Tutorial (6-8 hours), Autumn School of Logic, Pec p. Sn. Oct 20-25, 2004.
Mathematical fuzzy logic or fuzzy logic in the narrow sense is symbolic many-valued logic with a comparative notion of truth. Best understood systems are t-norm based, i.e. using continuous t-norms on the interval [0,1] as standard semantics of conjunction and their residua as standard semantics of implication. General algebras of truth functions are so-called BL-algebras (MTL algebras). The corresponding logic BL – basic fuzzy logic, both propositional and predicate calculus – is elaborated in Hajek’s monograph, including axiomatization, completeness and incompleteness results, results on complexity etc. The results show that these logics have very good properties. Some of many new results on them will be presented.
Description of the contents of the tutorial:
- Vagueness, fuzziness vs. probability, comparative degrees of truth, standard [0,1]-valued semantics, t-norms, residua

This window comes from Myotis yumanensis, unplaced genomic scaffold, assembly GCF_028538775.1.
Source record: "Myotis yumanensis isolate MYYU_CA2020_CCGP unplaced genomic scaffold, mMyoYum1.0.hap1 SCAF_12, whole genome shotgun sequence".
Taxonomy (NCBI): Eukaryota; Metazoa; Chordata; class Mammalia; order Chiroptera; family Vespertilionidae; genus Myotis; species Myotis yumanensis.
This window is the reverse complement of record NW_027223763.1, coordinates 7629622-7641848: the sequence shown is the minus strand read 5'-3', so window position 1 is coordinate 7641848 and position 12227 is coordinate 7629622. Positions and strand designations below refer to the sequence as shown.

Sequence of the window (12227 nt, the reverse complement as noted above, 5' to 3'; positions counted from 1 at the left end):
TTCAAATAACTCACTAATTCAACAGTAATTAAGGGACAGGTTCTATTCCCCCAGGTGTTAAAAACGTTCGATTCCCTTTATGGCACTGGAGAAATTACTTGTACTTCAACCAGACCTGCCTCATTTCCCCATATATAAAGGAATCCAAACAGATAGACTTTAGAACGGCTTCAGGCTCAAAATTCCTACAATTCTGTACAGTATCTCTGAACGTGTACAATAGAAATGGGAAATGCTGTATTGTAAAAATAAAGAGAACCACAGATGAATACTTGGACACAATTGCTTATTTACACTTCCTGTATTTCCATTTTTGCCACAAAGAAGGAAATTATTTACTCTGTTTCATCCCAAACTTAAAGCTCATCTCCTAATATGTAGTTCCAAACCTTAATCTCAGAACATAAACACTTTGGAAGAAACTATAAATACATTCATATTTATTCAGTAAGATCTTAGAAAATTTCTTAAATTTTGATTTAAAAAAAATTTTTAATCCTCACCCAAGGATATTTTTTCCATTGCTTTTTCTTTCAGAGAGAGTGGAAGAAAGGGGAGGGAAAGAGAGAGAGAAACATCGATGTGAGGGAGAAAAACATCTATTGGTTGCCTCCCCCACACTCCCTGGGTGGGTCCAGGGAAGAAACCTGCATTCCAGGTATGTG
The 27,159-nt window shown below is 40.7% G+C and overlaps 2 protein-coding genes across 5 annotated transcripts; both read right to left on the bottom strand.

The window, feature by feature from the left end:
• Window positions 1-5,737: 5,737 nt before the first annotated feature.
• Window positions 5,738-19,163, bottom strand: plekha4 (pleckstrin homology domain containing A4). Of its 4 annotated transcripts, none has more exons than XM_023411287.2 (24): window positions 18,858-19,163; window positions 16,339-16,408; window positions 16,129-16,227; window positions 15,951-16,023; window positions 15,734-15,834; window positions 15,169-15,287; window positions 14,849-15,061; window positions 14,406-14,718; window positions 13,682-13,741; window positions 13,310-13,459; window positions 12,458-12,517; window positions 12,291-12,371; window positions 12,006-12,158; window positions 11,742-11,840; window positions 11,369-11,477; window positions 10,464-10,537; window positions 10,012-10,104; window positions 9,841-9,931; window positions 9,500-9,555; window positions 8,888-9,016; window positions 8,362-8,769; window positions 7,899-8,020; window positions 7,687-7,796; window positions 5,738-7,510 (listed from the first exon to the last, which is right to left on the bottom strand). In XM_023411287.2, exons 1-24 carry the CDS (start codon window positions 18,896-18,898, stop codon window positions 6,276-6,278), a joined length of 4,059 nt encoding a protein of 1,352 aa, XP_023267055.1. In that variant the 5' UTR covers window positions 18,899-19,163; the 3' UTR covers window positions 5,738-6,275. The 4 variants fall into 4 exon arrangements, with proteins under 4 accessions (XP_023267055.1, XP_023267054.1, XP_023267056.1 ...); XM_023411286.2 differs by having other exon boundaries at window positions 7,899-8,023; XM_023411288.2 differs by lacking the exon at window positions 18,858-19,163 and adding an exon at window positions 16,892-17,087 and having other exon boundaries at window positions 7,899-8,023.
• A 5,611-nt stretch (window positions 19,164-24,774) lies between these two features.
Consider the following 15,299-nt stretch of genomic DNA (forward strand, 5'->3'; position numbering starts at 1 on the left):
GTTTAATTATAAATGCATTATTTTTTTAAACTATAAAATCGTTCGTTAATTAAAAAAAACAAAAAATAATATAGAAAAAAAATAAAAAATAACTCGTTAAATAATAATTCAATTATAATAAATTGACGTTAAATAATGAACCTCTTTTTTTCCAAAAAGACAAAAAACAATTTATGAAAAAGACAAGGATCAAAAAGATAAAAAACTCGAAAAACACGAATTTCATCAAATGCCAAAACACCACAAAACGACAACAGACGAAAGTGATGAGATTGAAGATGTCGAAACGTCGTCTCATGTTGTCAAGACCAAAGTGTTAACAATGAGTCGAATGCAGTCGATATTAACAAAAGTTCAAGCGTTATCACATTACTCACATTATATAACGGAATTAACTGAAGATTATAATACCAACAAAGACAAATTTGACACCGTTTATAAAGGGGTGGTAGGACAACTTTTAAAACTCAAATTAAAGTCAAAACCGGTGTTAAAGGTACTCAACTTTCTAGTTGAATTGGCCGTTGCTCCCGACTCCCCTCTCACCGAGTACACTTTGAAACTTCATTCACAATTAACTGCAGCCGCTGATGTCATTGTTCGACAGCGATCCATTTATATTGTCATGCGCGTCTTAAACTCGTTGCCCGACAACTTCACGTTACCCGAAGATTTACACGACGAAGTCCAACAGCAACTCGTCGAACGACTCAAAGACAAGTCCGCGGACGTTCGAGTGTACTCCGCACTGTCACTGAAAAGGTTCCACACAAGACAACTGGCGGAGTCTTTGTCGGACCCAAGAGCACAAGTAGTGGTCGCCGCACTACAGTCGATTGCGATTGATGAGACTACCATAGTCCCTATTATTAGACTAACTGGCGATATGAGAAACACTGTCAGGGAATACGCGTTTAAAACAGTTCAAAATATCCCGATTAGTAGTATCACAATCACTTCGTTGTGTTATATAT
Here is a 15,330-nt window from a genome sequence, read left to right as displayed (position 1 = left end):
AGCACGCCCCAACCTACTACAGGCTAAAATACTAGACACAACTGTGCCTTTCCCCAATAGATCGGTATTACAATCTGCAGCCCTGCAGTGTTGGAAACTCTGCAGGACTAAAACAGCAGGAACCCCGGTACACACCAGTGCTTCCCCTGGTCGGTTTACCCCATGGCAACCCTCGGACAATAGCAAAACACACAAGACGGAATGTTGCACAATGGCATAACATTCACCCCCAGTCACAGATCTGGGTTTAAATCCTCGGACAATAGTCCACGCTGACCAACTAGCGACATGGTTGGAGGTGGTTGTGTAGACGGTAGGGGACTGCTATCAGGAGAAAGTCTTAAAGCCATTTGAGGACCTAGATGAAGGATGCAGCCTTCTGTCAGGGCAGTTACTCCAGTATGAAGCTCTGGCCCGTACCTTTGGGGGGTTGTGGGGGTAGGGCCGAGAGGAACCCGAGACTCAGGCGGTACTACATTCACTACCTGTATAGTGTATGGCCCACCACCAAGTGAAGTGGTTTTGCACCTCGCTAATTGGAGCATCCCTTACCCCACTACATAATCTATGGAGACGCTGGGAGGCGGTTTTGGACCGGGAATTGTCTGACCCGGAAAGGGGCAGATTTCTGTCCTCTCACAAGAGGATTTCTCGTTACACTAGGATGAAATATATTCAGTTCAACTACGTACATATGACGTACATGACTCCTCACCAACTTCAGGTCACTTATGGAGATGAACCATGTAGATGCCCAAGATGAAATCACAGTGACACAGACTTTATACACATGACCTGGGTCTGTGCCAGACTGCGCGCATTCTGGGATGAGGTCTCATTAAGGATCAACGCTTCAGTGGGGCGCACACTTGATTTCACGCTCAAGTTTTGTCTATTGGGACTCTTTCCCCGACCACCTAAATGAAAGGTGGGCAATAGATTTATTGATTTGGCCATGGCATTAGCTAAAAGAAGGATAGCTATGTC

- Fuzzy propositional calculi: axiomatic systems MTL, BL, and their schematic extensions (incl. Lukasiewicz and Gödel-Dummett logics)
- Algebraic semantics: Hajek’s BL-algebras, Chang’s MV-algebras, etc.
- Theorems: completeness, subdirect decomposition, deduction, compactness, complexity issues
- Adding truth constants: Pavelka style extensions
- Fuzzy predicate calculi: Tarski semantics, completeness and incompleteness results, arithmetical hierarchy
- Proof theory: hypersequent calculi
- Alternative semantics: Kripke and game-thoretic semantics
- Functional representation: McNaughton functions, Pierce-Birkhoff conjecture
- Extending language: logics with globalization, involutive negation, additional conjunction
- Higher-order fuzzy logic, fuzzy mathematics